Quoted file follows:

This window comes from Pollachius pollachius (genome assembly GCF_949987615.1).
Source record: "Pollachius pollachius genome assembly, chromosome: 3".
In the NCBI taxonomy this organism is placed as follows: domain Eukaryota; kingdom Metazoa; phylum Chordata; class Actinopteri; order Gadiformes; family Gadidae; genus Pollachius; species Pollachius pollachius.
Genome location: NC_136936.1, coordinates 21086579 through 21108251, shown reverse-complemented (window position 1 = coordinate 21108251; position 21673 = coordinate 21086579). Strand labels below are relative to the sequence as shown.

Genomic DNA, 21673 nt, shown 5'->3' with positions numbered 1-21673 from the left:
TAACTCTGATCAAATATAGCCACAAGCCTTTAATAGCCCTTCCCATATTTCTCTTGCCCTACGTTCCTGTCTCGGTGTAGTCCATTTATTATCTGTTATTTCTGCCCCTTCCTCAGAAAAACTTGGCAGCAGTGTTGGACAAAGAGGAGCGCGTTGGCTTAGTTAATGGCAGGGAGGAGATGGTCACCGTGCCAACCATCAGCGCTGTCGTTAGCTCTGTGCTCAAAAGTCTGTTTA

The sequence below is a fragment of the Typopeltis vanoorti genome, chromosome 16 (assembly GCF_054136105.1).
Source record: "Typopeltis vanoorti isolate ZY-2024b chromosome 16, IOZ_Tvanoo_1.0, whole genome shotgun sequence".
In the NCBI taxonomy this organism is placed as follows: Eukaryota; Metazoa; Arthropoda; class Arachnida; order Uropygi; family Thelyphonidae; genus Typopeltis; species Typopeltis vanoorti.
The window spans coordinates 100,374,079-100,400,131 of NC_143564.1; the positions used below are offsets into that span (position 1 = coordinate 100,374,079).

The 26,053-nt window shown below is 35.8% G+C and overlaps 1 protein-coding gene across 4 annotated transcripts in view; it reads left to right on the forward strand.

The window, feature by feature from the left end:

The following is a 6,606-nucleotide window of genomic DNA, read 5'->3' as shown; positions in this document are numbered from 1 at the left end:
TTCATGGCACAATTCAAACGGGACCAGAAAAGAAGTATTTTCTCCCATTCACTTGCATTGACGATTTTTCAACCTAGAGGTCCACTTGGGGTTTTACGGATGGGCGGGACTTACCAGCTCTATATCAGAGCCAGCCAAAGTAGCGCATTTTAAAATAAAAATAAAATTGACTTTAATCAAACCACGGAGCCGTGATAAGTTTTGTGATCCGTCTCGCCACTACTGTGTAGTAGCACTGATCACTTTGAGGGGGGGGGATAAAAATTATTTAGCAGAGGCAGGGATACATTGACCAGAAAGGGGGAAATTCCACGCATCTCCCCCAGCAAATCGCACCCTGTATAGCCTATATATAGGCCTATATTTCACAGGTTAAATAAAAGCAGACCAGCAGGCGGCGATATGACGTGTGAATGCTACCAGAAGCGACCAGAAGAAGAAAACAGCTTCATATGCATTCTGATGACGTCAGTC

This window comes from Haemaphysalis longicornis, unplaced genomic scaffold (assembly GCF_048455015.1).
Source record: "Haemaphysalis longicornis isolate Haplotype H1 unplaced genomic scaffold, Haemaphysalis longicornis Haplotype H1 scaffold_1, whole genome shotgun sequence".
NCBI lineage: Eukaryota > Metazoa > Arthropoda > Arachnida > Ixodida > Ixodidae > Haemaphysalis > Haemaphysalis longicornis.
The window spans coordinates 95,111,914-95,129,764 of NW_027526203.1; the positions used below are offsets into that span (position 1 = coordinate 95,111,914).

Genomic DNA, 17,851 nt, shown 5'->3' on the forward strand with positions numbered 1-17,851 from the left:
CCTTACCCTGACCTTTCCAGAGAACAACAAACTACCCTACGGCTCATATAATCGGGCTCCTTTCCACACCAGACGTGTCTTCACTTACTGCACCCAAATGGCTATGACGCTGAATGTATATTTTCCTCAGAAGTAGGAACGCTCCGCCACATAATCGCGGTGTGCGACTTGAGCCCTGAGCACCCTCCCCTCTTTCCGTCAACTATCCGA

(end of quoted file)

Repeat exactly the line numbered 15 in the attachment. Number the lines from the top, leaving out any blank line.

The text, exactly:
This window comes from Haemaphysalis longicornis, unplaced genomic scaffold (assembly GCF_048455015.1).